Last Days of Vietnam is one of the best films of 2014.


LOS ANGELES, CA – The Academy of Motion Picture Arts and Sciences today announced that the field of Documentary Short Subject contenders for the 87th Academy Awards® has been narrowed to eight films, of which three to five will earn Oscar® nominations.

Voters from the Academy’s Documentary Branch viewed this year’s 58 eligible entries and submitted their ballots to PricewaterhouseCoopers for tabulation.

The eight films are listed below in alphabetical order by title, with their production companies:

“Crisis Hotline: Veterans Press 1,” Perry Films
“Joanna,” Wajda Studio
“Kehinde Wiley: An Economy of Grace,” Show of Force
“The Lion’s Mouth Opens,” Tree Tree Tree
“One Child,” New York University
“Our Curse,” Warsaw Film School
“The Reaper (La Parka),” Centro de Capacitación Cinematográfica
“White Earth,” Weary Traveler

The 87th Academy Awards nominations will be announced live on Thursday, January 15, 2015, at 5:30 a.m. PT in the Academy’s Samuel Goldwyn Theater.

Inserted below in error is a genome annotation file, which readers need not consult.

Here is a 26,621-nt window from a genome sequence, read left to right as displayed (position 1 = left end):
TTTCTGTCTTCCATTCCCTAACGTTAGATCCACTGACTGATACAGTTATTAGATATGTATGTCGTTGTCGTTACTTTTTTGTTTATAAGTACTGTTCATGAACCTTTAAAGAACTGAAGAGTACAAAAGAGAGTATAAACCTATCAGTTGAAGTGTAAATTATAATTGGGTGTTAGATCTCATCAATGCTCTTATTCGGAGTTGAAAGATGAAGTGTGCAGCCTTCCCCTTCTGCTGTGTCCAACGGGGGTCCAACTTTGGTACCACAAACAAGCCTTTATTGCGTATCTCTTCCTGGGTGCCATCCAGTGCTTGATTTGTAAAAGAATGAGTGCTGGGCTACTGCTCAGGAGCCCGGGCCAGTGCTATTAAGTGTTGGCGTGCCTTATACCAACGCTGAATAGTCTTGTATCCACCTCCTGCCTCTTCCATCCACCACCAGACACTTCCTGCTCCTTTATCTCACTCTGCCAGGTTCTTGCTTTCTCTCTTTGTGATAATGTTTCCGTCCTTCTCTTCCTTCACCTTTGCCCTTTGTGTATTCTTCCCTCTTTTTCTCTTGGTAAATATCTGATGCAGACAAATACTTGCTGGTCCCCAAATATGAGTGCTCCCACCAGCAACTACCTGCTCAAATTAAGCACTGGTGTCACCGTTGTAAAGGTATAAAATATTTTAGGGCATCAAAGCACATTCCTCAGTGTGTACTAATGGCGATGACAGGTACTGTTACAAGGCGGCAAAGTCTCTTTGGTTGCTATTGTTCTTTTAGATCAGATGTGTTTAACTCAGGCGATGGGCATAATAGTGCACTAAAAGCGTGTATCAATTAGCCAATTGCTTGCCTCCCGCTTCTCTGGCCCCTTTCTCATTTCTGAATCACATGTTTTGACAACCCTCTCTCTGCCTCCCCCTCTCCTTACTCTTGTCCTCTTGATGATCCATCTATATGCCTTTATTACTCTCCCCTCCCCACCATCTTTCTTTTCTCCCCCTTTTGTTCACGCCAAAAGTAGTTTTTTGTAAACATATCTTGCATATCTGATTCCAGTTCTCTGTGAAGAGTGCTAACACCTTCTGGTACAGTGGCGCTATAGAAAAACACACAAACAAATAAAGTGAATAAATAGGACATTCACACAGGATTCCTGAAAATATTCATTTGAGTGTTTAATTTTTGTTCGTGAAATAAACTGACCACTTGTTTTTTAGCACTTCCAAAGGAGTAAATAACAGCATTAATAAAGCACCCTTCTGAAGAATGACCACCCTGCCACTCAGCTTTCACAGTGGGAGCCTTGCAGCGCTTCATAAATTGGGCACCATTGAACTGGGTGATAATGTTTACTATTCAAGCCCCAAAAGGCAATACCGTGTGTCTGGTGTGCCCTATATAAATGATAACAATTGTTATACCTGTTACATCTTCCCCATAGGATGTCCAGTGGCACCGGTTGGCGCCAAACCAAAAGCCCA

The Oscars® will be held on Sunday, February 22, 2015, at the Dolby Theatre® at Hollywood & Highland Center® in Hollywood, and will be televised live by the ABC Television Network. The Oscar presentation also will be televised live in more than 225 countries and territories worldwide.

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I chatted with Jon Scheide about his upcoming documentary, Acts of Congress, which has just begun raising funds on Indiegogo.

Q: How did you get involved in the project?
I created it. It’s the evolution or distillation of my desire to make some sort of statement going back to the all the radical changes that have happened since 9/11. The Patriot Act, American abandoning diplomacy in Iraq and actually throwing the first punch, Citizen’s United, Voter Act and protection law changes, Wall Street breaking the economy, etc.
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I know he’s famous for his writing in addition to his acting. I guess I never figured he was this good of a writer: